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Improving impact evaluations

Summary of published research1

The ENN has long-championed the need for more evidence based learning in food and nutrition emergency programming and in particular more rigorous impact studies. The report summarised below by the Centre for Global Development (CFGD) sets out a broad agenda for impact assessment across all areas of social development and proposes institutional mechanisms for bringing this about (Ed)

In 2004, the Centre for Global Development (CFGD) convened the Evaluation Gap Working Group in order to find out why rigorous impact assessment of social development programmes are relatively rare and to develop proposals to stimulate more and better impact evaluations.

Many governments and organisations are taking initiatives to improve the evidence base in social development policy but investment is still insufficient while the quality of evaluation studies is mixed. While these institutions do well in their normal data collection and evaluations tasks related to monitoring inputs, improving operations, and assessing performance) they largely fail to build knowledge that require studies outside normal budget and planning cycles. Lacking are impact studies that show the intervention has impacted the condition that the programme sought to alter, e.g. health status, income generation, etc. While the knowledge gained from rigorous impact studies is in part a public good, the cost of producing such studies are borne by individual institutions or agencies.

Even when impact evaluations are commissioned, they frequently fail to yield useful information because they do not use rigorous methods or data. A systematic review of UNICEF estimated that 15% of all its reports included impact assessments but noted that many were unable to properly assess impact because of methodological shortcomings. Similarly a review of 127 studies of 258 community health financing programmes found that only two studies were able to derive robust conclusions about impact.

The CFGD report concluded that there are too few incentives to conduct good impact evaluations and too many technical, bureaucratic and political obstacles. However, tolerance for evaluation gaps is waning and donor countries are increasingly concerned that international financial assistance should generate results.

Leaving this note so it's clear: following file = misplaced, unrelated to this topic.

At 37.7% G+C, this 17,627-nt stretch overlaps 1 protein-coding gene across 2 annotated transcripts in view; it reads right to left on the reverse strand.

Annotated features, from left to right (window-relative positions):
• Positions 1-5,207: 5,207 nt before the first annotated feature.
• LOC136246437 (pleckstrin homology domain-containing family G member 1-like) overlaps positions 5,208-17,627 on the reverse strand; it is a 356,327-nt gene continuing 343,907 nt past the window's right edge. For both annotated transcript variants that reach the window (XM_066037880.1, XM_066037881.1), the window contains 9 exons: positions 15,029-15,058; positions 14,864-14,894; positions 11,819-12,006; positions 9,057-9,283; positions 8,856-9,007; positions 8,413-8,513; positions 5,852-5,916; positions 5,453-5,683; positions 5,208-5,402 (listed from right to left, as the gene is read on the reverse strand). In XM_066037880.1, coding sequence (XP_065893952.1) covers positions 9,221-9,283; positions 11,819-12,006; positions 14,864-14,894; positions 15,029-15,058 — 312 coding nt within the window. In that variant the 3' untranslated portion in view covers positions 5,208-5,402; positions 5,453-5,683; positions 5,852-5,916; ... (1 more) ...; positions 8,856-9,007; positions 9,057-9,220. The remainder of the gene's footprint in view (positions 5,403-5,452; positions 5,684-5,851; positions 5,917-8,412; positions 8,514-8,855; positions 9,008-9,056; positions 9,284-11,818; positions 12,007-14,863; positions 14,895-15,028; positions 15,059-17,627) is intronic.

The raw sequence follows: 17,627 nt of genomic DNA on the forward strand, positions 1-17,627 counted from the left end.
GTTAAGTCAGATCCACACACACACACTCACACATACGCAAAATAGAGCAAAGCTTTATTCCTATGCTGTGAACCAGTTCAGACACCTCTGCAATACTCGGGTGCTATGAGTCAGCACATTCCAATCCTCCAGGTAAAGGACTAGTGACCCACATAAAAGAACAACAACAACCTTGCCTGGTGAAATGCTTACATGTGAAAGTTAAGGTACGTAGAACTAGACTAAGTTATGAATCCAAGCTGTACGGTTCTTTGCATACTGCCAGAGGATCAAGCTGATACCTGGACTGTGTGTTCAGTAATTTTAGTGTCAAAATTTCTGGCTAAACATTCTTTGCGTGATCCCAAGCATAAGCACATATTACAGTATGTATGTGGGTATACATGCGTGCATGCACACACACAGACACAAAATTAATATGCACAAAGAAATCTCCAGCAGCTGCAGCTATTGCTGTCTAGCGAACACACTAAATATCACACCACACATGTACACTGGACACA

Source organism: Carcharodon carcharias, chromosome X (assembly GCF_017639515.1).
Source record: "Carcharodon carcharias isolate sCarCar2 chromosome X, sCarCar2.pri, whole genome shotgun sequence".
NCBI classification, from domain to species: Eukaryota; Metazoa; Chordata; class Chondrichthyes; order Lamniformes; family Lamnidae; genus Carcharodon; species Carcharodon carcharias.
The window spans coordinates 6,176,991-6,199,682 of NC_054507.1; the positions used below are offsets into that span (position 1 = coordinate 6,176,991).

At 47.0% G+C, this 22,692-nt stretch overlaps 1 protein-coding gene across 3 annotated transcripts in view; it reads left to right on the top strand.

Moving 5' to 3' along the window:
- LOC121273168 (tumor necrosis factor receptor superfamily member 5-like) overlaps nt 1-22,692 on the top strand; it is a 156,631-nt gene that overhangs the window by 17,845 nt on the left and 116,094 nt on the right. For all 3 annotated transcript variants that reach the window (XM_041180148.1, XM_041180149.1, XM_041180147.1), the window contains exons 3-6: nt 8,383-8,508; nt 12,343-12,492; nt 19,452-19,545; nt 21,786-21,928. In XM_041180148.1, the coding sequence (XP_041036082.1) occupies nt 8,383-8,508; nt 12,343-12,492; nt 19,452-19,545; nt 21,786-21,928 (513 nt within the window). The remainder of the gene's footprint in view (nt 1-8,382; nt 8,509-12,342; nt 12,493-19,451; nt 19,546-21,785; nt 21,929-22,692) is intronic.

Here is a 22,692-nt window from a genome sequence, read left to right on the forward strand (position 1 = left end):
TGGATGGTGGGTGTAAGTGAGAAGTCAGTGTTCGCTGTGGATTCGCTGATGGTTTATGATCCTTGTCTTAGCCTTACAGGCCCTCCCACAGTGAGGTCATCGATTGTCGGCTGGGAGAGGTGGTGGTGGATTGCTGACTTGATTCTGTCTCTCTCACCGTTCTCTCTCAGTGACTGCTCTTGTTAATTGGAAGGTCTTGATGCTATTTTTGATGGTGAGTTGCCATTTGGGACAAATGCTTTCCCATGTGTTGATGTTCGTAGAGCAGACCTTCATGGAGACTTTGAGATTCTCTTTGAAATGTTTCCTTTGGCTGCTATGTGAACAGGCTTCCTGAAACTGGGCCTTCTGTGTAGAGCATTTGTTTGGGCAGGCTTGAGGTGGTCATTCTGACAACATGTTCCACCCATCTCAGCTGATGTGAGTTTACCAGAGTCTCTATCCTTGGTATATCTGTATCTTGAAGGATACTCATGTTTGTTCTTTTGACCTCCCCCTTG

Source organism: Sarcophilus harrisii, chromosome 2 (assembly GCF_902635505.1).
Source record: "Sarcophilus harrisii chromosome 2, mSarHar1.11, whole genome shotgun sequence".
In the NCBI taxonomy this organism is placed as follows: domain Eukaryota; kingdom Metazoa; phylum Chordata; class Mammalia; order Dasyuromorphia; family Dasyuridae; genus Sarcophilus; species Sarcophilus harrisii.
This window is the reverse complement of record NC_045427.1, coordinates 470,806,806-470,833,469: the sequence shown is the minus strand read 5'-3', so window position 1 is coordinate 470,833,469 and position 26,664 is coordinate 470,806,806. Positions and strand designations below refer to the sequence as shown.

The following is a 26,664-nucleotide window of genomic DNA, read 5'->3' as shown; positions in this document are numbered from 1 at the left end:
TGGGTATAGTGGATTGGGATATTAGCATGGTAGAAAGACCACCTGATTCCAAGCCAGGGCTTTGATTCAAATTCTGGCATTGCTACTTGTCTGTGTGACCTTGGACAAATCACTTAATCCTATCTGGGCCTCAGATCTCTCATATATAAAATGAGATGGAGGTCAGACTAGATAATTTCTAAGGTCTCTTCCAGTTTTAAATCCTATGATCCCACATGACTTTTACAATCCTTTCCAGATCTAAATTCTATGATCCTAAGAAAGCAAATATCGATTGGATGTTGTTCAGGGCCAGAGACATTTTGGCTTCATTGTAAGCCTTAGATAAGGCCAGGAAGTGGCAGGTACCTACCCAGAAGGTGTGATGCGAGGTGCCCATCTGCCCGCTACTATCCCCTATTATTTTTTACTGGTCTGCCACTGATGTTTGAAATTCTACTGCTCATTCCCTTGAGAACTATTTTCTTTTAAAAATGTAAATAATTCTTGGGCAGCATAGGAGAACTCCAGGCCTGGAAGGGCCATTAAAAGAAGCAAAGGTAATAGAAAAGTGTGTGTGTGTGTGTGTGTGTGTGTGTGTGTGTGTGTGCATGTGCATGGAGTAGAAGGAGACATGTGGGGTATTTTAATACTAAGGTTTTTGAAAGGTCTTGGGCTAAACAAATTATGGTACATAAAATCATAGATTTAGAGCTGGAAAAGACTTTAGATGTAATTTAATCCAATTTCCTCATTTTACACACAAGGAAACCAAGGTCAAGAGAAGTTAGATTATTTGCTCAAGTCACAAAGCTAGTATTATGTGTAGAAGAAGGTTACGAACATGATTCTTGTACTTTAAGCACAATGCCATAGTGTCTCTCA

Concern about the evaluation gap is widespread as demonstrated by the many initiatives underway. However progress will be slow and investment insufficient without greater effort. The Evaluation Gap Working Group recommends that the full range of stakeholders should both reinforce existing initiatives and collaborate on a new set of actions to promote more and better impact evaluations.

Governments and agencies should reinforce efforts to generate and apply knowledge from impact evaluations of social programmes. This includes strengthening overall monitoring and evaluation systems; dedicating resources to impact evaluation; ensuring collaboration between policymakers, project managers, and evaluations experts; improving standards for evidence; facilitating access to knowledge; and building capacity in developing countries to conduct rigours evaluations.

Progress is likely to be much faster if some countries and agencies collectively commit to increase the number of evaluations and adhere to high standards of quality. In one form of commitment, similar to a contract, each organisation would agree to do its part, while another form would see organisations support a common infrastructure to carry out joint functions. The working group identified the following characteristics of a successful new initiative:

The Evaluation Gap Working Group developed consensus that some entity ('council') - whether a committee, standards-based network secretariat or other organisation - is needed as a focal point for leading such an initiative. Council functions were identified as follows;

Other council functions might include;

Some Working Group members were concerned that such a fund would divert financial resources from current impact evaluation efforts. Others argued that giving the council adequate funds to commission impact evaluations was essential to address the central concerns set out in the analysis.

The report also discusses how to constitute the council to best provide collectively beneficial services. Suggestions included an interagency committee, a network, secretariat or independent organisation. The authors recognise that the choice will depend on assessing the relevant tradeoffs and the institutional design should ultimately be guided by the structure that will best fulfil a range of aims, including high technical standards, independence and legitimacy, operational efficiency and international leadership.

Show footnotes

1When Will We Ever Learn: Improving Lives through Impact Evaluation. Policy Recommendations from the CGD Evaluation Gap Working Group, May 2006 http://www.cgdev.org/content/calendar/detail/7829/

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Reference this page

Improving impact evaluations. Field Exchange 29, December 2006. p5. www.ennonline.net/fex/29/impactevaluations